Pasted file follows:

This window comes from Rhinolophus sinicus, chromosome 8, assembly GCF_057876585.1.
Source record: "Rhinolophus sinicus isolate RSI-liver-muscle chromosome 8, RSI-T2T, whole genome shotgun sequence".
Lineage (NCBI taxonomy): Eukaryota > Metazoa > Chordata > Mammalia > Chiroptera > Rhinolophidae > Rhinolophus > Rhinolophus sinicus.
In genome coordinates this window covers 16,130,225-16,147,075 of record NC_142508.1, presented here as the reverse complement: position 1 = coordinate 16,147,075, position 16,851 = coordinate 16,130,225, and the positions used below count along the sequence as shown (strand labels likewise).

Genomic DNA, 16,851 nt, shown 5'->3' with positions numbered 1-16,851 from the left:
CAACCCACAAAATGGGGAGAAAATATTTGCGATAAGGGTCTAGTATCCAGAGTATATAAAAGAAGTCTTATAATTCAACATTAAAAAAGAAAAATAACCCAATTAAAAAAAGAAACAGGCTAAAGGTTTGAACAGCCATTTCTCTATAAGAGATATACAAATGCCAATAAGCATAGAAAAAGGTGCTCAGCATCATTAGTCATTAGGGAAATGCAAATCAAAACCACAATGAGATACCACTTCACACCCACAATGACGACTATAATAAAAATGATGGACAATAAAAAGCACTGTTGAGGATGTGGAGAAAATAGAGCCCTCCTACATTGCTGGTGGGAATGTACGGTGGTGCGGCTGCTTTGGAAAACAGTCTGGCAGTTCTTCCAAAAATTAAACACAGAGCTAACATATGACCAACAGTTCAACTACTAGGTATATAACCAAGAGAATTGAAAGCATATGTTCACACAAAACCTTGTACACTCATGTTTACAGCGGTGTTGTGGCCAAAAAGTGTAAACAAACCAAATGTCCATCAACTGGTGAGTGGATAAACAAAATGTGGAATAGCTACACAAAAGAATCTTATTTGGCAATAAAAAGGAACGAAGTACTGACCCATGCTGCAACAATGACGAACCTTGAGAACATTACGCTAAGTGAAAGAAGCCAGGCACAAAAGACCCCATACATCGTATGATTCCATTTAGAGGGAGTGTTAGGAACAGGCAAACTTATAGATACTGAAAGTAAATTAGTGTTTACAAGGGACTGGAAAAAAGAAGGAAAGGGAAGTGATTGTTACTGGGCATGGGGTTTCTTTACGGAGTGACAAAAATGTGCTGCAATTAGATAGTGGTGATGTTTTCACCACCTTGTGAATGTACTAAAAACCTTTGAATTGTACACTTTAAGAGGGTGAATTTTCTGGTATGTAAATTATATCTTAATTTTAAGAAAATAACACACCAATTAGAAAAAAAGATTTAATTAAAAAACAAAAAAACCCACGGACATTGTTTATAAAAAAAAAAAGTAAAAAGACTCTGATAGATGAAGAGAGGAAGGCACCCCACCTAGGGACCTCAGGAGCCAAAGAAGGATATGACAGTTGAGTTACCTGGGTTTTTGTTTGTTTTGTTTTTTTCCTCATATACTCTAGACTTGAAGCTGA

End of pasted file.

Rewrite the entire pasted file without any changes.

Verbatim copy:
This window comes from Rhinolophus sinicus, chromosome 8, assembly GCF_057876585.1.
Source record: "Rhinolophus sinicus isolate RSI-liver-muscle chromosome 8, RSI-T2T, whole genome shotgun sequence".
Lineage (NCBI taxonomy): Eukaryota > Metazoa > Chordata > Mammalia > Chiroptera > Rhinolophidae > Rhinolophus > Rhinolophus sinicus.
In genome coordinates this window covers 16,130,225-16,147,075 of record NC_142508.1, presented here as the reverse complement: position 1 = coordinate 16,147,075, position 16,851 = coordinate 16,130,225, and the positions used below count along the sequence as shown (strand labels likewise).

Genomic DNA, 16,851 nt, shown 5'->3' with positions numbered 1-16,851 from the left:
CAACCCACAAAATGGGGAGAAAATATTTGCGATAAGGGTCTAGTATCCAGAGTATATAAAAGAAGTCTTATAATTCAACATTAAAAAAGAAAAATAACCCAATTAAAAAAAGAAACAGGCTAAAGGTTTGAACAGCCATTTCTCTATAAGAGATATACAAATGCCAATAAGCATAGAAAAAGGTGCTCAGCATCATTAGTCATTAGGGAAATGCAAATCAAAACCACAATGAGATACCACTTCACACCCACAATGACGACTATAATAAAAATGATGGACAATAAAAAGCACTGTTGAGGATGTGGAGAAAATAGAGCCCTCCTACATTGCTGGTGGGAATGTACGGTGGTGCGGCTGCTTTGGAAAACAGTCTGGCAGTTCTTCCAAAAATTAAACACAGAGCTAACATATGACCAACAGTTCAACTACTAGGTATATAACCAAGAGAATTGAAAGCATATGTTCACACAAAACCTTGTACACTCATGTTTACAGCGGTGTTGTGGCCAAAAAGTGTAAACAAACCAAATGTCCATCAACTGGTGAGTGGATAAACAAAATGTGGAATAGCTACACAAAAGAATCTTATTTGGCAATAAAAAGGAACGAAGTACTGACCCATGCTGCAACAATGACGAACCTTGAGAACATTACGCTAAGTGAAAGAAGCCAGGCACAAAAGACCCCATACATCGTATGATTCCATTTAGAGGGAGTGTTAGGAACAGGCAAACTTATAGATACTGAAAGTAAATTAGTGTTTACAAGGGACTGGAAAAAAGAAGGAAAGGGAAGTGATTGTTACTGGGCATGGGGTTTCTTTACGGAGTGACAAAAATGTGCTGCAATTAGATAGTGGTGATGTTTTCACCACCTTGTGAATGTACTAAAAACCTTTGAATTGTACACTTTAAGAGGGTGAATTTTCTGGTATGTAAATTATATCTTAATTTTAAGAAAATAACACACCAATTAGAAAAAAAGATTTAATTAAAAAACAAAAAAACCCACGGACATTGTTTATAAAAAAAAAAAGTAAAAAGACTCTGATAGATGAAGAGAGGAAGGCACCCCACCTAGGGACCTCAGGAGCCAAAGAAGGATATGACAGTTGAGTTACCTGGGTTTTTGTTTGTTTTGTTTTTTTCCTCATATACTCTAGACTTGAAGCTGA